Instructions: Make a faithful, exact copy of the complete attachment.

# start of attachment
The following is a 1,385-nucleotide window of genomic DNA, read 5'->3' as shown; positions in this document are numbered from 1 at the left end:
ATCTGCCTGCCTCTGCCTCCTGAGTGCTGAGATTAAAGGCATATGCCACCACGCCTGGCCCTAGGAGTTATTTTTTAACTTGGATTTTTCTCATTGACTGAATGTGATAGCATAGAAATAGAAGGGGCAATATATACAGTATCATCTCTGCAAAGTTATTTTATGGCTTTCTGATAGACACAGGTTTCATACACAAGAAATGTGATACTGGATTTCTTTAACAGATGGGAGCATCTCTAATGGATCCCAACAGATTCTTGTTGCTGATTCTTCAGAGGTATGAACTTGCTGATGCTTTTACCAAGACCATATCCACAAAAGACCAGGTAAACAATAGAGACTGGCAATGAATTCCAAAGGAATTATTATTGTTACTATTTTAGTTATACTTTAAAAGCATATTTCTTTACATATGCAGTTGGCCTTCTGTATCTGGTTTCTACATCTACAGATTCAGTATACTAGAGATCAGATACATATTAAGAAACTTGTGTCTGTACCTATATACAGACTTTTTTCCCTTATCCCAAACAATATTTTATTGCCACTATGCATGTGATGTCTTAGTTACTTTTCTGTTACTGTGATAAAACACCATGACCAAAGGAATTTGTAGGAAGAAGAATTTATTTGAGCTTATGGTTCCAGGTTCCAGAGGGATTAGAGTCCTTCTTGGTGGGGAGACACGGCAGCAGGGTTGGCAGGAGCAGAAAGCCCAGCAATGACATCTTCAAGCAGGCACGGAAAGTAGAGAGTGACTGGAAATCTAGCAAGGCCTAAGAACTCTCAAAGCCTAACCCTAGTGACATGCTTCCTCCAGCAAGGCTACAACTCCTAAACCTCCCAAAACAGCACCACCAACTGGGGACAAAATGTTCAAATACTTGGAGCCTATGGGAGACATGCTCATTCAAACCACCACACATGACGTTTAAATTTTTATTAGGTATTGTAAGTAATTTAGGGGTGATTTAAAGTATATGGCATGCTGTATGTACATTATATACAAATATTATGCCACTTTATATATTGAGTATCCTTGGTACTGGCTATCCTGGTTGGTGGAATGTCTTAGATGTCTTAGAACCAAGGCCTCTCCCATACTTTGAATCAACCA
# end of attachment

The following is a 1,385-nucleotide window of genomic DNA, read 5'->3' as shown; positions in this document are numbered from 1 at the left end:
ATCTGCCTGCCTCTGCCTCCTGAGTGCTGAGATTAAAGGCATATGCCACCACGCCTGGCCCTAGGAGTTATTTTTTAACTTGGATTTTTCTCATTGACTGAATGTGATAGCATAGAAATAGAAGGGGCAATATATACAGTATCATCTCTGCAAAGTTATTTTATGGCTTTCTGATAGACACAGGTTTCATACACAAGAAATGTGATACTGGATTTCTTTAACAGATGGGAGCATCTCTAATGGATCCCAACAGATTCTTGTTGCTGATTCTTCAGAGGTATGAACTTGCTGATGCTTTTACCAAGACCATATCCACAAAAGACCAGGTAAACAATAGAGACTGGCAATGAATTCCAAAGGAATTATTATTGTTACTATTTTAGTTATACTTTAAAAGCATATTTCTTTACATATGCAGTTGGCCTTCTGTATCTGGTTTCTACATCTACAGATTCAGTATACTAGAGATCAGATACATATTAAGAAACTTGTGTCTGTACCTATATACAGACTTTTTTCCCTTATCCCAAACAATATTTTATTGCCACTATGCATGTGATGTCTTAGTTACTTTTCTGTTACTGTGATAAAACACCATGACCAAAGGAATTTGTAGGAAGAAGAATTTATTTGAGCTTATGGTTCCAGGTTCCAGAGGGATTAGAGTCCTTCTTGGTGGGGAGACACGGCAGCAGGGTTGGCAGGAGCAGAAAGCCCAGCAATGACATCTTCAAGCAGGCACGGAAAGTAGAGAGTGACTGGAAATCTAGCAAGGCCTAAGAACTCTCAAAGCCTAACCCTAGTGACATGCTTCCTCCAGCAAGGCTACAACTCCTAAACCTCCCAAAACAGCACCACCAACTGGGGACAAAATGTTCAAATACTTGGAGCCTATGGGAGACATGCTCATTCAAACCACCACACATGACGTTTAAATTTTTATTAGGTATTGTAAGTAATTTAGGGGTGATTTAAAGTATATGGCATGCTGTATGTACATTATATACAAATATTATGCCACTTTATATATTGAGTATCCTTGGTACTGGCTATCCTGGTTGGTGGAATGTCTTAGATGTCTTAGAACCAAGGCCTCTCCCATACTTTGAATCAACCA